Plans Should Inform Patients of Network Status When Requiring PA

TMA Testimony by Debra Patt, MD

House Insurance Committee
House Bill 2520 by Rep. Julie Johnson 

March 26, 2019

Thank you, Mr. Chairman and committee members, for allowing me to testify today. My name is Dr. Debra Patt, and I am an oncologist from Austin. Today I am testifying on behalf of the Texas Medical Association and its nearly 53,000 members across the state of Texas FOR House Bill 2520.  

The Texas Legislature took a great step in 2013 by creating a Texas Standardized Prior Authorization form. This was a useful initiative to begin streamlining what is still a complex and burdensome process for Texas patients and physicians.

I believe you were provided with this form. Representative Johnson did a great job of explaining what information is needed on the form when a health plan requires a physician to obtain prior authorization of care. TMA believes that if a plan requires a health care service to go through prior authorization review, the information submitted on the form could be put to good use in helping patients in ways beyond merely obtaining authorization for their medical care.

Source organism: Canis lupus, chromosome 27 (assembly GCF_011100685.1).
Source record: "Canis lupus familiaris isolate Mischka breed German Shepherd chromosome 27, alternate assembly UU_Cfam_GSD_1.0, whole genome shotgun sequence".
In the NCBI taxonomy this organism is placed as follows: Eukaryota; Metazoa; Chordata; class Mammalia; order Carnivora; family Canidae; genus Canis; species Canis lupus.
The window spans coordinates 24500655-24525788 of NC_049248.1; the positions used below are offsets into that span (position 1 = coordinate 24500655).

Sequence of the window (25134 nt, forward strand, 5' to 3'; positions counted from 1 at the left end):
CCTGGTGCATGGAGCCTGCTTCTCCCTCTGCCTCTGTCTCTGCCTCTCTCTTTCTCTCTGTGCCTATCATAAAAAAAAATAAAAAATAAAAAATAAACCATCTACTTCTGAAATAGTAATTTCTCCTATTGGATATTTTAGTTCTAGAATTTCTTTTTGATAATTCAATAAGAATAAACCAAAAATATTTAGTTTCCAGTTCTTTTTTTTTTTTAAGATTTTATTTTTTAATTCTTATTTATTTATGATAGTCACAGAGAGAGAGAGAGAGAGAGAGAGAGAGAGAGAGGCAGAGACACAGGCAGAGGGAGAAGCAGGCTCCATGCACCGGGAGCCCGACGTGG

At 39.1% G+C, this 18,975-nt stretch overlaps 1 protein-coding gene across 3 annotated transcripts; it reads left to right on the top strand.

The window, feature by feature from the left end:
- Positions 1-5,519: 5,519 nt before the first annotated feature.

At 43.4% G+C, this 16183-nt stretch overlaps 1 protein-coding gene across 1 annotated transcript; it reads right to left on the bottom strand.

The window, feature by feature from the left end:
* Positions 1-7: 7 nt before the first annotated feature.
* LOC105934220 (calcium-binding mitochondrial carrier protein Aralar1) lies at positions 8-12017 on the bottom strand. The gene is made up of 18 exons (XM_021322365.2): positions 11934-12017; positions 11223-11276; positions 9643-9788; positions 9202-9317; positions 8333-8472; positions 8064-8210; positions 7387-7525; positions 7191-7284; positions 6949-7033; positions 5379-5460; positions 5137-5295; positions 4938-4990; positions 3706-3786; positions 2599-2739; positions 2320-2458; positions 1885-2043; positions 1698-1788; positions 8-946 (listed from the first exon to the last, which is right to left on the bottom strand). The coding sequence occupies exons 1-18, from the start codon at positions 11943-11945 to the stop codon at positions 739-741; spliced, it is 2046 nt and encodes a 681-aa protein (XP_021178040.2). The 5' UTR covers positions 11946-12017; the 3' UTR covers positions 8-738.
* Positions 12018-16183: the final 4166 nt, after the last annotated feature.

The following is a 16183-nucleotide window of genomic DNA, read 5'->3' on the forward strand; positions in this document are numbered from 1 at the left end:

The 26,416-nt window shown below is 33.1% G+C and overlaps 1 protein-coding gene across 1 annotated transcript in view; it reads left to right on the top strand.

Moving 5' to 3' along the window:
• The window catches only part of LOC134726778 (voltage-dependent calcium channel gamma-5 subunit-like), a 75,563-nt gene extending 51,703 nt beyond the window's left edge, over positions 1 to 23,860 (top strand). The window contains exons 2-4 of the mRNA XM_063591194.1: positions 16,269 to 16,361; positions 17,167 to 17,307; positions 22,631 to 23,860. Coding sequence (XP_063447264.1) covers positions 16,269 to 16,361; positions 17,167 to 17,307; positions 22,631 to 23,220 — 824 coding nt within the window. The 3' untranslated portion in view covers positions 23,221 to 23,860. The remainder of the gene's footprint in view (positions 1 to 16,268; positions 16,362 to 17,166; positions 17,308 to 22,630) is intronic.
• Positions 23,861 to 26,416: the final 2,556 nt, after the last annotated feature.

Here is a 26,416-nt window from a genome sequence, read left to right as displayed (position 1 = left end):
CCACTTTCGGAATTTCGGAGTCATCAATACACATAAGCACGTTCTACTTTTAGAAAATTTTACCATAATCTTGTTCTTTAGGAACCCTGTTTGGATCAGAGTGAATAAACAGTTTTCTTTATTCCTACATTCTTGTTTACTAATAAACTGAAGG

When a patient is preauthorized to receive a health care service scheduled at a facility, the health plan should use the information submitted on the standardized prior authorization form to inform the patient of the network status of any physicians or health care providers who may be involved in the preauthorized health care. It also should be used to educate the patient on what level of coverage the health plan will provide and what the patient’s financial responsibility will be to all physicians and providers.

The information that we, as physicians, are providing to the health plan is more than enough to allow the plan to notify the patients of this valuable and necessary information. This financial and network information could prevent surprises in billing and allow the patient to better plan for his or her upcoming medical care.   

Prior authorization is burdensome. If health plans are allowed to create these burdens, then the information physicians must provide to health plans should be used more fully to benefit the patient, as is required by HB 2520.

Thank you for allowing me to testify today, and I am happy to answer any questions.  

Last Updated On

March 25, 2019

Originally Published On

March 25, 2019